For some time, I’ve been meaning to test home-brewed D-85 two-solution developer as an alternative for lith printing.
This is the first print, made from a 35mm negative, on Fotospeed lith paper.
The D-85 formula (available here) contains paraformaldehyde, an unpleasant chemical that gives off a strong odour of formaldehyde when in solution. Good darkroom ventilation is essential, particularly when – as is the case here – you are processing at a higher temperature.
This print was developed at a dilution of 1 part solution A + 4 parts solution B + 10 parts water at 32.5 deg. C. Development time was 10 minutes, with continuous agitation. The image started to appear at 5 minutes and the ‘snatch point’ was not critical, infectious development happening quite slowly.
The developer at this dilution exhausted very quickly. After two test strips and this 8×10 print, the next print had no visible image after 8 minutes. I topped up the developer with a further 1 part of solution A and continued development. This second print required 11 minutes in total, although the tonality was slightly different and the overall image darker than this, the first print. Replenishment with 0.5 parts of solution A may be a better option.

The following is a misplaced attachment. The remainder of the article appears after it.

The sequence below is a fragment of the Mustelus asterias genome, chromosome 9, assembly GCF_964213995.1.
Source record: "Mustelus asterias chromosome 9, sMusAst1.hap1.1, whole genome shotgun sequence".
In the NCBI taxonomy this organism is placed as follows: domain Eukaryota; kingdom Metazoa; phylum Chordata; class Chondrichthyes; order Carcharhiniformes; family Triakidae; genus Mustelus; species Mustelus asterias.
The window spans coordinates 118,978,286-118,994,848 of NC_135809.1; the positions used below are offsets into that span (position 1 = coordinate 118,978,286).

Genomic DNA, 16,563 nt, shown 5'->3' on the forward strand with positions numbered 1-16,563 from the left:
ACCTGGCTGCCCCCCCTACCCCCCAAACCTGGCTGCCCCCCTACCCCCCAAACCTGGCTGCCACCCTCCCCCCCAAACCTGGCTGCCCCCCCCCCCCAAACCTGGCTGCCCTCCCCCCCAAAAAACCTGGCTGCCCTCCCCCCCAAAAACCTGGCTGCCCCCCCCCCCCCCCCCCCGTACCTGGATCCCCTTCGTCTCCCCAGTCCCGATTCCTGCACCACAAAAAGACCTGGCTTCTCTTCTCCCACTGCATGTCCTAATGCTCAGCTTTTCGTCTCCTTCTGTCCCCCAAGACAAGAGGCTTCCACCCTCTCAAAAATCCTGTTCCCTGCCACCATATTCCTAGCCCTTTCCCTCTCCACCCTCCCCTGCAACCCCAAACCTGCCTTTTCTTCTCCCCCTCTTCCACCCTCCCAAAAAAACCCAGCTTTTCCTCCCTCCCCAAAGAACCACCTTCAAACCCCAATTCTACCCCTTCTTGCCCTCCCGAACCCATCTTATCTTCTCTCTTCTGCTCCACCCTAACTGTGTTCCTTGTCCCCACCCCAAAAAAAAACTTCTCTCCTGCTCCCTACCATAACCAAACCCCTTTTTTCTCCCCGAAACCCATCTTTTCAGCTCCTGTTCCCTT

As I have found with this paper previously usng LD-20 developer, the lith effect is subtle and the image colour unexceptional. The paper is also semi-matt, a surface that I’m not keen on and which doesn’t scan well, due to its granular texture. The scan you see here looks better than the print. The colour of the enlarged image closely matches the original print though.
Further tests will be done next using Fomatone MG Classic 131 glossy paper.